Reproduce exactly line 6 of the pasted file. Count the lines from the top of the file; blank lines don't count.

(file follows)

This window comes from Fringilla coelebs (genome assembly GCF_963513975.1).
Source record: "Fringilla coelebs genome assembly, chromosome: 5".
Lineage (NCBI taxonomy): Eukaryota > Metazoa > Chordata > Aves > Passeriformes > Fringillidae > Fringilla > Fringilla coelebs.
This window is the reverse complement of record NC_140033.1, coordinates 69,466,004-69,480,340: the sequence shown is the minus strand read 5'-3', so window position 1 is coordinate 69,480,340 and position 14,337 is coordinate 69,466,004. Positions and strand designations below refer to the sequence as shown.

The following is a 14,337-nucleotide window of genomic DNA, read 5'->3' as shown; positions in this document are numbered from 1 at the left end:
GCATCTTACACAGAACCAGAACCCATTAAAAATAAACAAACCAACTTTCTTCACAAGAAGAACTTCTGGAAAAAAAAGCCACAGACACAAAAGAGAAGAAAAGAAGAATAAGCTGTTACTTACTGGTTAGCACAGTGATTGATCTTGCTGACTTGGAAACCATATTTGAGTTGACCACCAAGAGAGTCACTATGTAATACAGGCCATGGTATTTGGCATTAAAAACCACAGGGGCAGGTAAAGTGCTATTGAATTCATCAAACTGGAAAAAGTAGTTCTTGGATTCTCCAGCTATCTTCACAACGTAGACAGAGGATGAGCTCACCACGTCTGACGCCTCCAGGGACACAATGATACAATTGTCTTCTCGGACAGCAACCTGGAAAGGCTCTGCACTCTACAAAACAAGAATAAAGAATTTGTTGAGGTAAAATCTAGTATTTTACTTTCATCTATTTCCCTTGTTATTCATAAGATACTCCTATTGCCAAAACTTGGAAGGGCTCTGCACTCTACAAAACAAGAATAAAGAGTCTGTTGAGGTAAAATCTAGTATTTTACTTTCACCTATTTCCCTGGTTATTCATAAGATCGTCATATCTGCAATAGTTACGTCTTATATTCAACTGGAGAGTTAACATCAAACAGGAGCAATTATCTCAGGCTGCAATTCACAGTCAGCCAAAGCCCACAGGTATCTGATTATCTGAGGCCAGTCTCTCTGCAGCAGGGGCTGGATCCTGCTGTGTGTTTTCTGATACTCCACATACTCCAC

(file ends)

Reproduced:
GCATCTTACACAGAACCAGAACCCATTAAAAATAAACAAACCAACTTTCTTCACAAGAAGAACTTCTGGAAAAAAAAGCCACAGACACAAAAGAGAAGAAAAGAAGAATAAGCTGTTACTTACTGGTTAGCACAGTGATTGATCTTGCTGACTTGGAAACCATATTTGAGTTGACCACCAAGAGAGTCACTATGTAATACAGGCCATGGTATTTGGCATTAAAAACCACAGGGGCAGGTAAAGTGCTATTGAATTCATCAAACTGGAAAAAGTAGTTCTTGGATTCTCCAGCTATCTTCACAACGTAGACAGAGGATGAGCTCACCACGTCTGACGCCTCCAGGGACACAATGATACAATTGTCTTCTCGGACAGCAACCTGGAAAGGCTCTGCACTCTACAAAACAAGAATAAAGAATTTGTTGAGGTAAAATCTAGTATTTTACTTTCATCTATTTCCCTTGTTATTCATAAGATACTCCTATTGCCAAAACTTGGAAGGGCTCTGCACTCTACAAAACAAGAATAAAGAGTCTGTTGAGGTAAAATCTAGTATTTTACTTTCACCTATTTCCCTGGTTATTCATAAGATCGTCATATCTGCAATAGTTACGTCTTATATTCAACTGGAGAGTTAACATCAAACAGGAGCAATTATCTCAGGCTGCAATTCACAGTCAGCCAAAGCCCACAGGTATCTGATTATCTGAGGCCAGTCTCTCTGCAGCAGGGGCTGGATCCTGCTGTGTGTTTTCTGATACTCCACATACTCCAC